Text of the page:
The Causes of Relapse for Recovering Addicts

Relapse is a constant threat to recovering substance abusers. It is also a common occurrence, but new episodes always bring fear, frustration, and worry to its sufferers and their families. Given the proper triggers, even addicts who have successfully completed intensive treatment programs and remained clean for years can experience a relapse. These episodes can be as brief as a one-time drug use, but longer relapses can last for years. During long relapses, the addict experiences the same dangers as any other substance abuser, including increased risk of violent behavior, suicide, and even death from overdose. Because relapse is such a threat to addicts' lasting recoveries, it is critical for them to learn to recognize its causes and develop powerful coping strategies. The following are some of the most common triggers for relapse in recovering substance abusers.

Post Acute Withdrawal Syndrome

Post Acute Withdrawal Syndrome, or PAWS, is the most common cause of relapse. PAWS sets in immediately after the withdrawal of detoxification, and its symptoms include depression, dizziness, poor motor skills, chronic stress, and heightened sensitivity to pain. These frustrating symptoms often cause addicts to self-medicate, continuing their cycles of addiction. In fact, a critical component of many rehabilitation programs is instruction on how to cope with the symptoms of PAWS and mitigate its risks. Post Acute Withdrawal Syndrome typically lasts for several months after detox, but symptoms can linger for years.

Environmental Triggers

Drug addiction is a physiological condition, the result of permanent alterations to the brain's neurological pathways. When the brain forms these harmful pathways in response to continuous, heavy drug use, it also creates associations with the places where that drug use takes place. For recovering addicts, their dealers' homes, parks where they used to get high, and other compromising environments such as bars and clubs can therefore trigger their compulsions to seek the substances they used to abuse.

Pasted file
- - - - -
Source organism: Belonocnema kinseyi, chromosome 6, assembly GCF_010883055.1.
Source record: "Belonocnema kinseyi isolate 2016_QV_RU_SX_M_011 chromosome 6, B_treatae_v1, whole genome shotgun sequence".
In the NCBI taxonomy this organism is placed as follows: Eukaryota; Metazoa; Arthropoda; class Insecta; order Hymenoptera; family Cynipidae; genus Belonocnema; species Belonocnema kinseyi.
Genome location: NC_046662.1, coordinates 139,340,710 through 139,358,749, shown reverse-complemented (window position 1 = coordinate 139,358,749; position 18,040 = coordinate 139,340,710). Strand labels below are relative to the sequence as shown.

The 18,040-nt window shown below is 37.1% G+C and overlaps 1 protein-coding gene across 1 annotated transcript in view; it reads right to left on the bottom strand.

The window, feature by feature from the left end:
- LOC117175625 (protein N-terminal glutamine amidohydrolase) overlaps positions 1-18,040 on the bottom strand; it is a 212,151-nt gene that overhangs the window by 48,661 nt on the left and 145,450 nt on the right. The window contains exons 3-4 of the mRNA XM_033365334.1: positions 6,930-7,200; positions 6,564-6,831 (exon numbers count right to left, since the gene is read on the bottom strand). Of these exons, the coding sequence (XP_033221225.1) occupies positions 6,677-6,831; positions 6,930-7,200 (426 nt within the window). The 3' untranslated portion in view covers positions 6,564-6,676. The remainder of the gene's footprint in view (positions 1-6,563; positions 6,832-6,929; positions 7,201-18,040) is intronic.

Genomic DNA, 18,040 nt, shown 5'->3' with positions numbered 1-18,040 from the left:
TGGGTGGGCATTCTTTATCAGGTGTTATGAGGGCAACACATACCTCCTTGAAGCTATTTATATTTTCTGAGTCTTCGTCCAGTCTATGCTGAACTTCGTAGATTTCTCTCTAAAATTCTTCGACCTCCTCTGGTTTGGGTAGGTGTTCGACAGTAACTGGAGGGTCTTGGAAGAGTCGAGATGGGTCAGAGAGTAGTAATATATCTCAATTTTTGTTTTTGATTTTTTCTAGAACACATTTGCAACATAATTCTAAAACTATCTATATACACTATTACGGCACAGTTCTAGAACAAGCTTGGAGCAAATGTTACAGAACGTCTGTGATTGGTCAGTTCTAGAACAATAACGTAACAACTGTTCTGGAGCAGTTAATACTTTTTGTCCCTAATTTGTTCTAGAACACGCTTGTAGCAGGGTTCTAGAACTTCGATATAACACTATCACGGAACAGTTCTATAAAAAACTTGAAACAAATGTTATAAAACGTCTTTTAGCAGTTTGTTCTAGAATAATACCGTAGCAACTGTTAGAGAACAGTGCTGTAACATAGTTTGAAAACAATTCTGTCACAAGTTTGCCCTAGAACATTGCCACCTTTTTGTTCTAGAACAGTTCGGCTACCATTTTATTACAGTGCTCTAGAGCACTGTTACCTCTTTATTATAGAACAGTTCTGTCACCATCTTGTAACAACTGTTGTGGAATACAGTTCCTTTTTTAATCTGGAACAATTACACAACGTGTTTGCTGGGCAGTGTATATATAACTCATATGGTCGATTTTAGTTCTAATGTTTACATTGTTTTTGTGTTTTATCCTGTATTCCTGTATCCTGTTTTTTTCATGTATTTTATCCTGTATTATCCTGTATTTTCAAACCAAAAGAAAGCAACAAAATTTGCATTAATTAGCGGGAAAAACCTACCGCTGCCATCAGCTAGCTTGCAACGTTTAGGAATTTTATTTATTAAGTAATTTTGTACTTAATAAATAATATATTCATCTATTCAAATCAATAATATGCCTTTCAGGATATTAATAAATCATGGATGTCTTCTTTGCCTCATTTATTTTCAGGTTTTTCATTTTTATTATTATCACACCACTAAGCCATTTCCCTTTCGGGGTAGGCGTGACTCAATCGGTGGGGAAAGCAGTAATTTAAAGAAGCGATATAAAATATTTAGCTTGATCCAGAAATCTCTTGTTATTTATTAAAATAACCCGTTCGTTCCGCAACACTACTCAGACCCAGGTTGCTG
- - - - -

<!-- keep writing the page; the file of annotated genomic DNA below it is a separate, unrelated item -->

Personal Triggers

Addicts also form subconscious associations between drugs and certain people. Friends who still use, as well as people whose behaviors drove addicts to use in the first place can trigger relapse episodes. It is therefore imperative that recovering addicts surround themselves with positively-reinforcing people in safe environments.

Physical Objects

As strange as it may seem to someone who has never struggled with addiction, even inanimate objects can trigger relapses. Just as they form links between drug use, environments, and people, addicts often subconsciously associate certain music or movies with their cravings. For instance, a song someone used to listen to while injecting heroin might trigger his compulsion for the drug if he heard it during his recovery process.

Traumatic Events

Difficult or intense situations can cause an addict to relapse. The deaths of family members or friends, car wrecks, personal injuries, and a host of other traumatic events can be too much for recovering drug abusers to handle, especially when they are suffering the debilitating symptoms of PAWS. In fact, great or prolonged trauma can cause Post Traumatic Stress Disorder, a condition which not only causes relapse, but which often drives a person to use drugs in the first place.

Daily Stress

For many recovering addicts, everyday events and mundane tasks can be stressful, as well. Interpersonal conflicts, money woes, and other common stressors can seem like an incredible burden to people struggling to avoid relapse.

Effective rehabilitation centers prepare their patients for the dangers of relapse and teach them how to cope with their triggers. Whether you're fighting the urge to use again or haven't even begun treatment, click the links below for a free, confidential, no-obligation consultation. It's never too late to seek help.

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